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nished specimens of their doctrines, and breathe a spirit of piety, in language that is manner of preaching. The selections depend zealous but not intemperate, ardent but not entirely upon the will or fancy of the short- enthusiastic, and animated without wild hand writers who attend the chapels for the extravagance. Few expressions appear in purpose of taking down what is delivered. any, which so overstep the bounds of mo

To the members of the Methodist society, deration and prudence, as to compel their the individuals who compose their congre- authors to ask the aid of hyperbole, to gations, and to all such as are attached to justify the extremes into which they have the doctrines they inculcate, this promises been hurried. In arrangement and classi. fair to be an interesting publication. We fication, perhaps, some beneficial alterations have not had an opportunity of consulting might be made, but this is a subject of many of those preachers whose discourses minor consideration. As the volume now are thus published, as to the fidelity with stands, it is a neat and valuable collection which their sermons have been reported; of hymns. but, so far as our observations extend, we have no reason to believe that any one will have much reason to complain of misrepre- Review.— The Pilgrim's Progress, from sentation.

this World to that which is to Come, 8c.'

By John Bunyan. 12mo. pp. 378. REVIEW.-Village Hymns for the promo

Religious Tract Society, London. 1831. tion of Religious Revivals, original and To say that this is a new edition, will ex. selected. By the Rev. Asaheł Nettle- cite very little surprise among any of our ton, M.A., Connecticut. 18mo. pp. 600. readers, for most of them know that this

Westley and Davis, London. 1832. book has had more new editions than ever Tuis compilation is of American origin, its author had new coats. It may, perhaps, where it has been in extensive circulation be doubted, if any other book which Engfor several years.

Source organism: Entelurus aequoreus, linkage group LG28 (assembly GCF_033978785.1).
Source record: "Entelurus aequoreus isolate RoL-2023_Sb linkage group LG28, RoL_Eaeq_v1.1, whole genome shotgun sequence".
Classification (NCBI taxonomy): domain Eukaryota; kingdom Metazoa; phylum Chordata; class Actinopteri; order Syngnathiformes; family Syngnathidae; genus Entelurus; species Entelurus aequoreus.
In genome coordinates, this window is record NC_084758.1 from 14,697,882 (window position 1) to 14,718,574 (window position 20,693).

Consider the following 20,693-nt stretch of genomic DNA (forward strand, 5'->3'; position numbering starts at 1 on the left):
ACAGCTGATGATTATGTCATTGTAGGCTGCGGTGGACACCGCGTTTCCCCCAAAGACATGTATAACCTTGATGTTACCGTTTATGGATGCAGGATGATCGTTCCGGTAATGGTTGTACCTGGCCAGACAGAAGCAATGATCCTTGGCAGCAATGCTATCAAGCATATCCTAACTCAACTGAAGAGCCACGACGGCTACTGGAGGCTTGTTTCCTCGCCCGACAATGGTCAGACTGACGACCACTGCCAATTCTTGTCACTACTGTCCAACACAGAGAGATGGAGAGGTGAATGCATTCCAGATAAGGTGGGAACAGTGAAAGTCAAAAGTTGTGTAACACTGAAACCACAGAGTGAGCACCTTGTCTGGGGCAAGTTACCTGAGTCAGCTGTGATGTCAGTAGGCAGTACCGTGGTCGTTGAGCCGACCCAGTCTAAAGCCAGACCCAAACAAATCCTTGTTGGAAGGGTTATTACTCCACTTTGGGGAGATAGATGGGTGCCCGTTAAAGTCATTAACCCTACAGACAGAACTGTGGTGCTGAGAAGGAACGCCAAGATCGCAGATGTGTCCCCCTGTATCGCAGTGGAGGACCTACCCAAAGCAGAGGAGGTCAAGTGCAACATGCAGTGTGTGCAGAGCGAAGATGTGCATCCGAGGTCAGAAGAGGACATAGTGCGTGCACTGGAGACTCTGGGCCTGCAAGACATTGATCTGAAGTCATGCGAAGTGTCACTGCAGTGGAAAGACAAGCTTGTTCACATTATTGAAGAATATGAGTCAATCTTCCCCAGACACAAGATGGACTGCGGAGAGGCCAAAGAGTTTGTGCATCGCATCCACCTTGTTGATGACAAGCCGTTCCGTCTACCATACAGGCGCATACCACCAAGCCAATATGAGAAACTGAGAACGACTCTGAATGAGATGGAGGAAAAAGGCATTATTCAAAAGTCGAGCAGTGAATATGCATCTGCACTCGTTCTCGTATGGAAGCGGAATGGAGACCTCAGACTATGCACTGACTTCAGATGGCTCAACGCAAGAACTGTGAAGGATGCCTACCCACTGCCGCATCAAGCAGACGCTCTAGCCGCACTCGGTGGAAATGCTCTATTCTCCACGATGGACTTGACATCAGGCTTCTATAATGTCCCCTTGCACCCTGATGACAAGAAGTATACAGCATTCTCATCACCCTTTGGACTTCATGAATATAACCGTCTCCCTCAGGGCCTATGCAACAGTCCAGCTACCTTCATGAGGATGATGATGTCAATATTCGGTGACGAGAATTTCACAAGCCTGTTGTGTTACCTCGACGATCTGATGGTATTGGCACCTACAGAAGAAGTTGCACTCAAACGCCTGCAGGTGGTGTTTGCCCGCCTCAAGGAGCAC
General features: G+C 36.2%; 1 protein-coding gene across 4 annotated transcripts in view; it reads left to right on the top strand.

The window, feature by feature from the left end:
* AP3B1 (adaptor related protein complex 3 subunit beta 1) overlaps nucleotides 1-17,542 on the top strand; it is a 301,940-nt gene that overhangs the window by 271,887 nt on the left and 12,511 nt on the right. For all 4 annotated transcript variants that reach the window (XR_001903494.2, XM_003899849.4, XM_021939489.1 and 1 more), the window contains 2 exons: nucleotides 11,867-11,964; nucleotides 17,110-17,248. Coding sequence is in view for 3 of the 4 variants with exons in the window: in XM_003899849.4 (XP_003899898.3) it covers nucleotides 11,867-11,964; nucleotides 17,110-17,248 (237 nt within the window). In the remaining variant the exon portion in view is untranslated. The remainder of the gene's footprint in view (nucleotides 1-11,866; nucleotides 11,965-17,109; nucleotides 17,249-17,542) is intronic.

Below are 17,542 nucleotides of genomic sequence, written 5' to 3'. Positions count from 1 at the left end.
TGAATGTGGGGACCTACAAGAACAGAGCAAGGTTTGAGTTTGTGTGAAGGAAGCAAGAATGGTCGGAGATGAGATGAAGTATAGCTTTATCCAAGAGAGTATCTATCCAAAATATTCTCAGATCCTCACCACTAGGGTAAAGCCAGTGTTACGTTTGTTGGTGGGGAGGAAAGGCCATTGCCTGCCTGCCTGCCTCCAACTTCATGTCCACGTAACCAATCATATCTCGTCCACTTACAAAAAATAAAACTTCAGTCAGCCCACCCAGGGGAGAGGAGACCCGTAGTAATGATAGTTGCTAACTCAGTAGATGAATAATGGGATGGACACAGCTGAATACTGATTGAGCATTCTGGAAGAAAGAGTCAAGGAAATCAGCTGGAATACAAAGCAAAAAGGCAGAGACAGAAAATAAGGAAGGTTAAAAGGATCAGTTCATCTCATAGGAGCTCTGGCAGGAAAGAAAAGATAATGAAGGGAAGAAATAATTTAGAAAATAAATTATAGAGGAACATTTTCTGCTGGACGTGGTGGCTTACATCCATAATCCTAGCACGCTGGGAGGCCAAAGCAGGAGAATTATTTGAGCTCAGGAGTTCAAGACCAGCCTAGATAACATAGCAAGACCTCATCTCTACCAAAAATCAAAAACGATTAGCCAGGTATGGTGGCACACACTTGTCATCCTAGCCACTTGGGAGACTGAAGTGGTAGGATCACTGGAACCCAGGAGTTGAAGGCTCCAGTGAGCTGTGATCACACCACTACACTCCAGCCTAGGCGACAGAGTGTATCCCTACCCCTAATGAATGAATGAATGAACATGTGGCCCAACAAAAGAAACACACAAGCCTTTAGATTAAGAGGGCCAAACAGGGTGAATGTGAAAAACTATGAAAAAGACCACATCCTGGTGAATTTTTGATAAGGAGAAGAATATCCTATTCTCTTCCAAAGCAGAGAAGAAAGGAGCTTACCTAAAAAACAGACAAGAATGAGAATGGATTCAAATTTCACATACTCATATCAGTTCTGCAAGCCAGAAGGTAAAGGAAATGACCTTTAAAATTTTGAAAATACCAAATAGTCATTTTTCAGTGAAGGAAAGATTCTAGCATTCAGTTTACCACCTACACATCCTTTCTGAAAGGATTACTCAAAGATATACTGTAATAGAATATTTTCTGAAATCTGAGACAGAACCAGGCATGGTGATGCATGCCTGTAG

By the Rev. Austin land has ever yet produced, has obtained Dickinson it has lately been brought across

so extensive a circulation as this beautiful the Atlantic, and under his superintendence allegory; and we may add, that we scarcely an edition now appears in English type.

know any one more deserving of this popuWe are informed in the preface, that lar honour. about one hundred of these hymns are ori

This edition is neatly got up, many ginal ; others are collected from American

well-executed and appropriate engravings, compositions, which have long appeared in

with occasional notes in the margin. Exother publications; and many are from ternally it is decorated with a gilt label; Watts, Doddridge, Cowper, Newton, and

and few persons need be told, that the other celebrated authors of our Pilgrim's Progress is nearly all gold within. country.

Why these hymns should appear in immediate association with religious revivals, we are rather at a loss to discover. We have found but few among them that can

1. The Harmonicon, Nos. 46, 47, 48, be said to have any immediate connexion for October, November, and December, with extraordinary excitements, unless it be 1831, (Longman, London,) contain, like the cheerful metre, which, united to a lively most of their predecessors, much interesting tune, may vibrate in unison with that matter for all the lovers of musical science. The ardent flow of spirits which on such occa- Harmonicon not only displays an intimate sions animates the soul. But without acquaintance with the subject of music ia looking to any particular outpouring of the general, but concentrates within its pages Spirit of God, we perceive not why nearly the present state of this soothing enchanall these hymns may not be used like tress throughout the civilized world. Many others, on ordinary occasions, by all who, anecdotes and incidents, both instructive according to their degree of experience, and amusing, are related of individuals whose worship, or desire to worship, God in spirit names are inscribed on the tablets of immor. and in truth.